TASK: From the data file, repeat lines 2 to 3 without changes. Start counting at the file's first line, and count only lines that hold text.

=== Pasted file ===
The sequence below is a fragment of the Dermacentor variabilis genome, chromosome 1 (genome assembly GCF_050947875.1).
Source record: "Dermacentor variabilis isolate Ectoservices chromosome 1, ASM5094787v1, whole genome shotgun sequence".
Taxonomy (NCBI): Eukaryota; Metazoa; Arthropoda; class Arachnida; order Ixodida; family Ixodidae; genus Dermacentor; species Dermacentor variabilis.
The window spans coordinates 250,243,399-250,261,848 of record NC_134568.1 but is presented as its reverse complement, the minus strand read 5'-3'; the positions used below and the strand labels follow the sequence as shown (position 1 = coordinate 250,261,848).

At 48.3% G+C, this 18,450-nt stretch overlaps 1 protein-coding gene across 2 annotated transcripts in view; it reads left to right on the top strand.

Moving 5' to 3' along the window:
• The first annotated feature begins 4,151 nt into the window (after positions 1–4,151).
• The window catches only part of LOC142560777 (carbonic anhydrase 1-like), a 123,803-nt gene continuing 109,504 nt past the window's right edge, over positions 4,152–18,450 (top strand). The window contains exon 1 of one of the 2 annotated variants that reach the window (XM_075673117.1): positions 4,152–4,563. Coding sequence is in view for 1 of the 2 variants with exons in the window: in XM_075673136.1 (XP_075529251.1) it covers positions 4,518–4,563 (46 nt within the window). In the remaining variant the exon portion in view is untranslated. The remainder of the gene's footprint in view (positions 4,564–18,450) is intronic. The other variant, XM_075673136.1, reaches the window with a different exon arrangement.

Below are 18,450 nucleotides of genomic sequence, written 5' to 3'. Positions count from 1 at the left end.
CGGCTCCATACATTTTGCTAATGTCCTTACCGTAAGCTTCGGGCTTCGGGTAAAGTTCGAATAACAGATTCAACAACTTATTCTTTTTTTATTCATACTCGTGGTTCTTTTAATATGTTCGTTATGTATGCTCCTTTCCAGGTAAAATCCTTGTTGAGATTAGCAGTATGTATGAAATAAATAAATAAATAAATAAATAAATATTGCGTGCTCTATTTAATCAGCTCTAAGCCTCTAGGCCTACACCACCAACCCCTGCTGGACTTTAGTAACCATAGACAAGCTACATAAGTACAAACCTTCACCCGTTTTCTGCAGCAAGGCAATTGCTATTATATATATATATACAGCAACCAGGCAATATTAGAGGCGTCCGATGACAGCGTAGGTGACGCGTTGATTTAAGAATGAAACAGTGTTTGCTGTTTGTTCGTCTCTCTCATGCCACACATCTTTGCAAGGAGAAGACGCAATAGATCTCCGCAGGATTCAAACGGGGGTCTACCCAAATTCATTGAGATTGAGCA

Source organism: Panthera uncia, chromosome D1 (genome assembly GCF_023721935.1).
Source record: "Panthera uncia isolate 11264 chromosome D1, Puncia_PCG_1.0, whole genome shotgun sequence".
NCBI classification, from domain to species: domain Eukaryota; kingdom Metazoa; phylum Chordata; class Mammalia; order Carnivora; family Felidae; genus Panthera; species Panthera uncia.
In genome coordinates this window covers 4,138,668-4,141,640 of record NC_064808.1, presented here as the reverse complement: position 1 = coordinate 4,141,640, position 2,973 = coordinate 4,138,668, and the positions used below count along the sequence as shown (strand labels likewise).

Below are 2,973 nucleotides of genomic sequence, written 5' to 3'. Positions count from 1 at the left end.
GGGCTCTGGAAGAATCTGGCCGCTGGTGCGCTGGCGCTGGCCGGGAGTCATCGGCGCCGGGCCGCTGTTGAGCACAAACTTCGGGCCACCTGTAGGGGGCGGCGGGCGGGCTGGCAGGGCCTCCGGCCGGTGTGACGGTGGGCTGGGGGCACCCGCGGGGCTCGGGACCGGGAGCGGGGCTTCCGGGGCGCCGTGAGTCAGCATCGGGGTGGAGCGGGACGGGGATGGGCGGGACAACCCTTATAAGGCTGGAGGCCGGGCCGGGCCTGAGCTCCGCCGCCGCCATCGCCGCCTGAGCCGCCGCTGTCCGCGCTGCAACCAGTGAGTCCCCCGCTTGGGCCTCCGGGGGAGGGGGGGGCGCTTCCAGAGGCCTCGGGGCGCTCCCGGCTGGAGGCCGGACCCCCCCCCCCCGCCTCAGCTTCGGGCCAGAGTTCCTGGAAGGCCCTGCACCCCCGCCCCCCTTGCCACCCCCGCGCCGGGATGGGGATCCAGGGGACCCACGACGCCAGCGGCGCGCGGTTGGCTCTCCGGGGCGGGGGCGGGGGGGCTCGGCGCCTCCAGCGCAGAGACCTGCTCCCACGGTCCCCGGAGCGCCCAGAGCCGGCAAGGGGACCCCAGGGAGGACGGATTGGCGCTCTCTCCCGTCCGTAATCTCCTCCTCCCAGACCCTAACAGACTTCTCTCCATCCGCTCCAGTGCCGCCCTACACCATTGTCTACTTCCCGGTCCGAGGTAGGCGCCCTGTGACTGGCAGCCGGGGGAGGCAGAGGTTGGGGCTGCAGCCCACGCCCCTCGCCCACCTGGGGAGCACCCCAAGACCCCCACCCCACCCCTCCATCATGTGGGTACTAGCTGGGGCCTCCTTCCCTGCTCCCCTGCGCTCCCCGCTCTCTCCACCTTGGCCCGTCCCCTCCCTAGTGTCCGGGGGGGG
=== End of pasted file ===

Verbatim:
Source record: "Dermacentor variabilis isolate Ectoservices chromosome 1, ASM5094787v1, whole genome shotgun sequence".
Taxonomy (NCBI): Eukaryota; Metazoa; Arthropoda; class Arachnida; order Ixodida; family Ixodidae; genus Dermacentor; species Dermacentor variabilis.